by Baudelaire Mieu
The Ivorian government has developed the National Agricultural Investment Program (known by its French acronym, PNIA) for 2012–2016 to support balanced and comprehensive development of the agricultural sector. At an estimated cost of 2 trillion CFA francs (about €3 billion), this plan has the ambitious goal of making up for the shortfall in financing for this sector over the last ten years.
“The PNIA will create 2.4 million jobs and bring 6 million people out of hunger and poverty for good,” said Mamadou Sangafowa Coulibaly, the Minister of Agriculture. The government intends to rely heavily on private investors to find the funding necessary to achieve 9% annual growth in the agricultural sector. In this connection, it will make some 24 million hectares of arable land available to large international groups.
Of the eleven projects planned, seven – for the production of cashews, oil palm, dessert bananas, coffee, and cacao – are already operating. Throughout 2013, representatives of large agroindustrial concerns made regular trips to Côte d’Ivoire to persuade the authorities of the need to finance their projects. Multinationals such as the Louis Dreyfus group, Novel Côte d’Ivoire, and Export Trading Group have taken positions in the rice sector. Côte d’Ivoire produced 1 million tonnes of rice in 2013 and, with massive investment, intends to triple this volume by 2016.
In coffee, cacao, oil palm, and rubber, multinationals such as Nestlé, Olam, Cargill, and Cémoi are developing numerous projects around the country. Abidjan is trying to regain the lead among African coffee producers, which it lost over ten years ago, and expects to triple the volume of coffee produced in the next two years, after producing 100,000 tonnes in 2013. The country also wants to consolidate its position as the world's leading producer of cacao. The Nestlé group plans to invest 35 billion CFA in plantation renewal by 2020 in order to improve the stability of its supply in these two sectors. So far, nearly 513 billion CFA has been raised to finance the PNIA.
Three hungry giants
With 20 years of activity in Côte d’Ivoire, the Singapore-based Olam group is a major player in the country’s agricultural sector. Its crop portfolio includes coffee, cacao, oil palm, cashews, and cotton. In 2012, the company inaugurated the continent’s largest cashew processing facility – annual capacity 30,000 tonnes – with an investment of17 billion CFA (€25.9 million).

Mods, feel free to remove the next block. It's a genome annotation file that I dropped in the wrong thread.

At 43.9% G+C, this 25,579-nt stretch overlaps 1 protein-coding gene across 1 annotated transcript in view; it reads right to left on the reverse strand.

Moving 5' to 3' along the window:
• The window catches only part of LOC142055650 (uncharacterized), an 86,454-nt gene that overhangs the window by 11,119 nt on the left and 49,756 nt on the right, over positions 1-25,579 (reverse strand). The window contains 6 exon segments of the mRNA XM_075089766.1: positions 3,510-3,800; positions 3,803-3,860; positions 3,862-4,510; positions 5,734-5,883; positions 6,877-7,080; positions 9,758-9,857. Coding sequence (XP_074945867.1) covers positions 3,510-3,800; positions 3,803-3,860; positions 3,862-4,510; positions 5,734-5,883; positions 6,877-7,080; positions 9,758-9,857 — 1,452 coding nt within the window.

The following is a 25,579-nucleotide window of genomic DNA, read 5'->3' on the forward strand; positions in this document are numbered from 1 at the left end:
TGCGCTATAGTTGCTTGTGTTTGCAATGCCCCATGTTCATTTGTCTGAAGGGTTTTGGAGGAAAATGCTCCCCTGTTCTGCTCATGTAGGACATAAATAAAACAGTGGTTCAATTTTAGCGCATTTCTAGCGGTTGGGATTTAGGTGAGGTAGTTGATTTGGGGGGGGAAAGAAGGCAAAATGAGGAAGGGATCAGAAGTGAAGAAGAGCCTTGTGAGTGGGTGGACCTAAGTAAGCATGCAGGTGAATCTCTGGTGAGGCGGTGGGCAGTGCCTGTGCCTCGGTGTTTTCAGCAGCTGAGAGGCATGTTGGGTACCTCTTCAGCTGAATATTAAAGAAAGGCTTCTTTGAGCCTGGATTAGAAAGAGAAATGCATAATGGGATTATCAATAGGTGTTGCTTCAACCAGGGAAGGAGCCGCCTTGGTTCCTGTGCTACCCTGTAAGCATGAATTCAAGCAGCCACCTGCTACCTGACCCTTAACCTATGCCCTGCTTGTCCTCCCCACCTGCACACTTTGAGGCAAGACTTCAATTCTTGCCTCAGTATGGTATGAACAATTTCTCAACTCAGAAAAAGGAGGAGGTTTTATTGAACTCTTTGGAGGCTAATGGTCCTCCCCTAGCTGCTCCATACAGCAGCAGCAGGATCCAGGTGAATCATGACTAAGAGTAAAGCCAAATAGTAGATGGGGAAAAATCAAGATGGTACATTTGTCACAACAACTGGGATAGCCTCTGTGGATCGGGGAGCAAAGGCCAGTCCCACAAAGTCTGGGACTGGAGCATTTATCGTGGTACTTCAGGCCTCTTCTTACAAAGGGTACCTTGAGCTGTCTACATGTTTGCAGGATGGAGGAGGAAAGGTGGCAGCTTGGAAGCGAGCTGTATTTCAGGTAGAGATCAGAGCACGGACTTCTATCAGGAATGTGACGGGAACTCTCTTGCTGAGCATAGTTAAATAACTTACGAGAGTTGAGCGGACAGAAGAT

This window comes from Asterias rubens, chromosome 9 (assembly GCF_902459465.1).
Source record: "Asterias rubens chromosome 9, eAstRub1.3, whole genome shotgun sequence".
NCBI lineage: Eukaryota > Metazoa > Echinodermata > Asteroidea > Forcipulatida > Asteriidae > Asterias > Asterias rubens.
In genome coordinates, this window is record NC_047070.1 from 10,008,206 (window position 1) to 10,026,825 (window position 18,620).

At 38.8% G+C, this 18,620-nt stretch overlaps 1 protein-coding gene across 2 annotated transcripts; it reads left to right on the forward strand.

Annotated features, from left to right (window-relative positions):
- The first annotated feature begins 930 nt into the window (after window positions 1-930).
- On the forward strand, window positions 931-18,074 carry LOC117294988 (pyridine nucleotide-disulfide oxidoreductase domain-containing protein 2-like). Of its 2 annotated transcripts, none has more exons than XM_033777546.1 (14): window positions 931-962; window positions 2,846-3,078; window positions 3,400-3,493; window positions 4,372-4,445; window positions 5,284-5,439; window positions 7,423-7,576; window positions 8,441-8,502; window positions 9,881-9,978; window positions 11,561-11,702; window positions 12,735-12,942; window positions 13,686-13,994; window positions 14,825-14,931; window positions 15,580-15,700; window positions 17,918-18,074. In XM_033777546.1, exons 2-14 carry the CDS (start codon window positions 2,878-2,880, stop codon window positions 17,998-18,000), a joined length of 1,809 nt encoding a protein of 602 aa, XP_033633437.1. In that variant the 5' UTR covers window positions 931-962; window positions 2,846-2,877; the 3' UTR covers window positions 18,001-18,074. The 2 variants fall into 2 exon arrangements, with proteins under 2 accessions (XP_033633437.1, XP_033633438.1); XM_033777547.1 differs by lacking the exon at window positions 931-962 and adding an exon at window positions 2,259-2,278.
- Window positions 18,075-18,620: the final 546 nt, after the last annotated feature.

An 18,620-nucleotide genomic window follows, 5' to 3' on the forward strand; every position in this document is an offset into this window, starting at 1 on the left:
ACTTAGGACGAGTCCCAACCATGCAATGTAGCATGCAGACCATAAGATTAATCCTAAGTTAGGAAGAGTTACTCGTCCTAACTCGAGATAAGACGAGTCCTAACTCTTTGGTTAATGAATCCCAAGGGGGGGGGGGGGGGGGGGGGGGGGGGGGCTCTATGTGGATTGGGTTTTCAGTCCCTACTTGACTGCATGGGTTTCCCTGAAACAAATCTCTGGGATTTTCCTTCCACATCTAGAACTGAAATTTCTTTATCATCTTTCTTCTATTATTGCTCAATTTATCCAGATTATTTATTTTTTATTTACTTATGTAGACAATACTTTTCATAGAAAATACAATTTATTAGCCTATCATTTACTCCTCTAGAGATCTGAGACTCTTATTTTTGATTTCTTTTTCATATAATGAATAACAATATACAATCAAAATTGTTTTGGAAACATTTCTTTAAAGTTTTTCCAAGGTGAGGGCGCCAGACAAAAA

Simultaneously, Olam built a cacao bean processing plant for 30 billion CFA in San Pedro. Thanks to its joint oilseeds venture with the Sifca agroindustrial group, it is developing several oil palm projects. Over the next three years, Olam plans to invest more than 100 billion CFA in Côte d’Ivoire.
Operating in the country since the late 1990s, Cargill West Africa has been ramping up its development of cacao projects. From 2011 to 2013, the American giant, partnering with the country’s National Rural Development Agency (Anader), invested 1.8 billion CFA to train 60,000 cacao producers who are members of 100 cooperatives. Cargill also plans to distribute over 600,000 high-yielding cacao plants in order to renew the country’s plantations.
The unchallenged leader in cacao, Cargill is now looking into oil palms as an investment opportunity. Its five-year development plan, valued at around 200 billion CFA, would see the creation of industrial oil palm plantations over an area of 50,000 hectares, along with a new processing plant. But while the investments were to have been green-lighted at the end of 2012, they have been delayed by various factors, particularly the lack of available land. Cargill has not given up on this project, which could create 50,000 jobs.
Having specialised in rice and fertiliser in Côte d'Ivoire for over 50 years, the French-Swiss Louis Dreyfus Commodities group (LDC) knows the local context intimately. On 31 January 2013, Margarita Louis-Dreyfus, President of LDC, went to Abidjan to sign an agreement with the government that will provide for new rice paddy development in the northern regions of Poro, Tchogolo, and Bagoué. In the context of this agreement, LDC has committed to investing 30 billion CFA in rice growing.
The agreement also provides for 100,000–200,000 hectares of irrigated land to be made available for the annual production of 300,000 tonnes of paddy rice, a project slated to benefit 60,000 producers working under the aegis of this company. Though the agreement was signed in 2013, the project is still on hold, with LDC awaiting final government approval.